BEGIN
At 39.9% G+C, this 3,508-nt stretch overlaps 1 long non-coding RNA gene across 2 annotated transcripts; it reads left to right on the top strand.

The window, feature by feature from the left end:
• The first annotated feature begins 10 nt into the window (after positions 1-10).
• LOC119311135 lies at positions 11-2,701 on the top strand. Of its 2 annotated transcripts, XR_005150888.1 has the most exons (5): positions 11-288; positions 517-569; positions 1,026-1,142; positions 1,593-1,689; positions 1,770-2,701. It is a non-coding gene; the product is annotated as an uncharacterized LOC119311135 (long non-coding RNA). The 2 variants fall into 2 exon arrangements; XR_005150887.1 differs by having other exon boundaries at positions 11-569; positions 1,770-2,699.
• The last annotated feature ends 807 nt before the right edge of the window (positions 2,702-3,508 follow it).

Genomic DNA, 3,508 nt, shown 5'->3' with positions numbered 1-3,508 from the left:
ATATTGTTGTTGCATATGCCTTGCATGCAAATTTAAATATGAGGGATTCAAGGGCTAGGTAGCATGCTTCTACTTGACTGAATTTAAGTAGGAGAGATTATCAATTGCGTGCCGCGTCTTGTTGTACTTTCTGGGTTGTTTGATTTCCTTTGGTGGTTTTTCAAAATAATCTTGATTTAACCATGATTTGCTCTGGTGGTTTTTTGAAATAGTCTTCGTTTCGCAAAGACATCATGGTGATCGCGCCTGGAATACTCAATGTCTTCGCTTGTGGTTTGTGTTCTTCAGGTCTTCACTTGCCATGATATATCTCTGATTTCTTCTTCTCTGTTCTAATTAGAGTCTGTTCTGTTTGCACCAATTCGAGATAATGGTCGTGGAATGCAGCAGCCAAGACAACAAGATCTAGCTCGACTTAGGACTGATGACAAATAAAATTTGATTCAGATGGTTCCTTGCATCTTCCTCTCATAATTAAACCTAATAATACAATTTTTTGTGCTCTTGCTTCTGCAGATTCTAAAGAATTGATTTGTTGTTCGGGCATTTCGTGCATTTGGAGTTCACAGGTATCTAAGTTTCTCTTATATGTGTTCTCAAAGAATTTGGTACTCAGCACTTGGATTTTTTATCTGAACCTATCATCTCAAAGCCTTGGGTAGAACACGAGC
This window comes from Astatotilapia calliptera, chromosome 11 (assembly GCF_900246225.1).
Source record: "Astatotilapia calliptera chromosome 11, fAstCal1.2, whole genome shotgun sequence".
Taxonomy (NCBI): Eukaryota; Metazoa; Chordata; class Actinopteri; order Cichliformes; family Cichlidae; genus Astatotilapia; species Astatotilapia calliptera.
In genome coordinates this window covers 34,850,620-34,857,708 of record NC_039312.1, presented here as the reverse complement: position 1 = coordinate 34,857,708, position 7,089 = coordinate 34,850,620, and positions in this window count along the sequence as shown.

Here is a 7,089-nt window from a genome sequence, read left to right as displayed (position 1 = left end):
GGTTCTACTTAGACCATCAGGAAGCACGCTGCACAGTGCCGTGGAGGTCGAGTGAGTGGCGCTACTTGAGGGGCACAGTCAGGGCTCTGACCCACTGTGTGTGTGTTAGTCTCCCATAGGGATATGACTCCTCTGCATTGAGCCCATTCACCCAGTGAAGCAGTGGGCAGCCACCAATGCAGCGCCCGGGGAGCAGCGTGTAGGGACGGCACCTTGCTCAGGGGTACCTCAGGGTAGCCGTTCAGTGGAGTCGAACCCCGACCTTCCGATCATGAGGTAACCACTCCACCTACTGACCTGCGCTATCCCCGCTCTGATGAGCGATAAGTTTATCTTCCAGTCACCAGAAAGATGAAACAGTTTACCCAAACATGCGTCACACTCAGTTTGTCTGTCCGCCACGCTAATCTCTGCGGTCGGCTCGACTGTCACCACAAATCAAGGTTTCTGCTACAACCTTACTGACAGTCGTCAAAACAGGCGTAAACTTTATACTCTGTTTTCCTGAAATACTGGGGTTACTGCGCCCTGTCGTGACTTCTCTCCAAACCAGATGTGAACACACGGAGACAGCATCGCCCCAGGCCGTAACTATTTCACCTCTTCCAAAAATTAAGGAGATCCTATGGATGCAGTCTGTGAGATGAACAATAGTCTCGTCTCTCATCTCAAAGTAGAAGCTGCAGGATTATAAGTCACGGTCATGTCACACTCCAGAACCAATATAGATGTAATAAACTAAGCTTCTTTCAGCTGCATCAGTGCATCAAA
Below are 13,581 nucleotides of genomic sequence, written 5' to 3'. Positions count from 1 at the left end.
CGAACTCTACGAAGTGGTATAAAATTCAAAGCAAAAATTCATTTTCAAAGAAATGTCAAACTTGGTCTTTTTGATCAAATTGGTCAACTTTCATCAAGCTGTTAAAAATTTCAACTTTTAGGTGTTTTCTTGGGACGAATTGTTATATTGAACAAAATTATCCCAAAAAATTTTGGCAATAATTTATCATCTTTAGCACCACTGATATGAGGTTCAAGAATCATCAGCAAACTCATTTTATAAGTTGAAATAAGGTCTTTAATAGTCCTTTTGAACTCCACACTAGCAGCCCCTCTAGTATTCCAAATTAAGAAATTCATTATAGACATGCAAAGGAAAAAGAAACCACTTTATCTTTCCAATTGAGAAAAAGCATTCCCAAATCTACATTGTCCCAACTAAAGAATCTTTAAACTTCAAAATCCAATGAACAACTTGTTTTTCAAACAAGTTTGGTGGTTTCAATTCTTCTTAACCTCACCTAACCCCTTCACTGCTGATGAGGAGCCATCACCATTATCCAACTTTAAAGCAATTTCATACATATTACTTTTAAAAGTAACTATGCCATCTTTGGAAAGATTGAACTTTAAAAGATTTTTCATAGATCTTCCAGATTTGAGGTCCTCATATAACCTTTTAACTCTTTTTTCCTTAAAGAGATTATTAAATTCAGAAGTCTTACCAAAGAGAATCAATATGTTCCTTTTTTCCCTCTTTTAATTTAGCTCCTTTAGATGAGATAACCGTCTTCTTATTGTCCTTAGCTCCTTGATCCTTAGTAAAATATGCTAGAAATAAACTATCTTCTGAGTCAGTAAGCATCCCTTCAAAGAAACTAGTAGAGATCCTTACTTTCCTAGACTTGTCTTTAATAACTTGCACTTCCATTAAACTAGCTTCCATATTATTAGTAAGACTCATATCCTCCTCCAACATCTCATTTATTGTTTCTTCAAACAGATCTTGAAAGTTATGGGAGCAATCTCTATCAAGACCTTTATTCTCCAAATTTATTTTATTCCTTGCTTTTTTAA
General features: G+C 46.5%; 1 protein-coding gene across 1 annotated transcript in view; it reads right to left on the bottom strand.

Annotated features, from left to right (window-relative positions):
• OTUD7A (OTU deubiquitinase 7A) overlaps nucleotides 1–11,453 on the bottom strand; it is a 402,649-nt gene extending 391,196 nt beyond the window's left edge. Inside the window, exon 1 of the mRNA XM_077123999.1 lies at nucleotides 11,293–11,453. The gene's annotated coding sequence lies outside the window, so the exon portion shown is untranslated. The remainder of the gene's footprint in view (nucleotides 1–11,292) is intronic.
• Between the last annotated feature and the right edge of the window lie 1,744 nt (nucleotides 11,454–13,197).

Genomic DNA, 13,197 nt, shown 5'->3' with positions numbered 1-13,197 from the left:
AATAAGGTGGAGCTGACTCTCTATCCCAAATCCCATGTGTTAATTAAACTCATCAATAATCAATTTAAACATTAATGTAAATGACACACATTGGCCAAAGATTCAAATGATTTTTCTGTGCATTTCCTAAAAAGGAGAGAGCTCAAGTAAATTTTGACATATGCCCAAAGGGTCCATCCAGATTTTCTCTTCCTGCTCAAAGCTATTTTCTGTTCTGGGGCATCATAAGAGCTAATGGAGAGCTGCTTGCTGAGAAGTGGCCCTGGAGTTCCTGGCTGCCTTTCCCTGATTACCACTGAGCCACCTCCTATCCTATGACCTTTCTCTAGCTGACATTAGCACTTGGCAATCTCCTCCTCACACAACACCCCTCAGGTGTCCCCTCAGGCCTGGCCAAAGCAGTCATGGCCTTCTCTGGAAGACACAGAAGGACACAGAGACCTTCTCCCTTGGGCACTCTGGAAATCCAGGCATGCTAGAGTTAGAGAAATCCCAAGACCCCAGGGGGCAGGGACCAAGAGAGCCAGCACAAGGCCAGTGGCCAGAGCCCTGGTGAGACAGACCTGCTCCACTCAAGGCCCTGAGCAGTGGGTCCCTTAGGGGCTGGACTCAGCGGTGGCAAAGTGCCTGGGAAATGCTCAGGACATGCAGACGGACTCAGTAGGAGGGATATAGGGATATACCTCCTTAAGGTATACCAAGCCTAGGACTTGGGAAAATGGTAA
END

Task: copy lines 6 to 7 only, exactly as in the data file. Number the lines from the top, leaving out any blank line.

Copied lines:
Genomic DNA, 3,508 nt, shown 5'->3' with positions numbered 1-3,508 from the left:
ATATTGTTGTTGCATATGCCTTGCATGCAAATTTAAATATGAGGGATTCAAGGGCTAGGTAGCATGCTTCTACTTGACTGAATTTAAGTAGGAGAGATTATCAATTGCGTGCCGCGTCTTGTTGTACTTTCTGGGTTGTTTGATTTCCTTTGGTGGTTTTTCAAAATAATCTTGATTTAACCATGATTTGCTCTGGTGGTTTTTTGAAATAGTCTTCGTTTCGCAAAGACATCATGGTGATCGCGCCTGGAATACTCAATGTCTTCGCTTGTGGTTTGTGTTCTTCAGGTCTTCACTTGCCATGATATATCTCTGATTTCTTCTTCTCTGTTCTAATTAGAGTCTGTTCTGTTTGCACCAATTCGAGATAATGGTCGTGGAATGCAGCAGCCAAGACAACAAGATCTAGCTCGACTTAGGACTGATGACAAATAAAATTTGATTCAGATGGTTCCTTGCATCTTCCTCTCATAATTAAACCTAATAATACAATTTTTTGTGCTCTTGCTTCTGCAGATTCTAAAGAATTGATTTGTTGTTCGGGCATTTCGTGCATTTGGAGTTCACAGGTATCTAAGTTTCTCTTATATGTGTTCTCAAAGAATTTGGTACTCAGCACTTGGATTTTTTATCTGAACCTATCATCTCAAAGCCTTGGGTAGAACACGAGC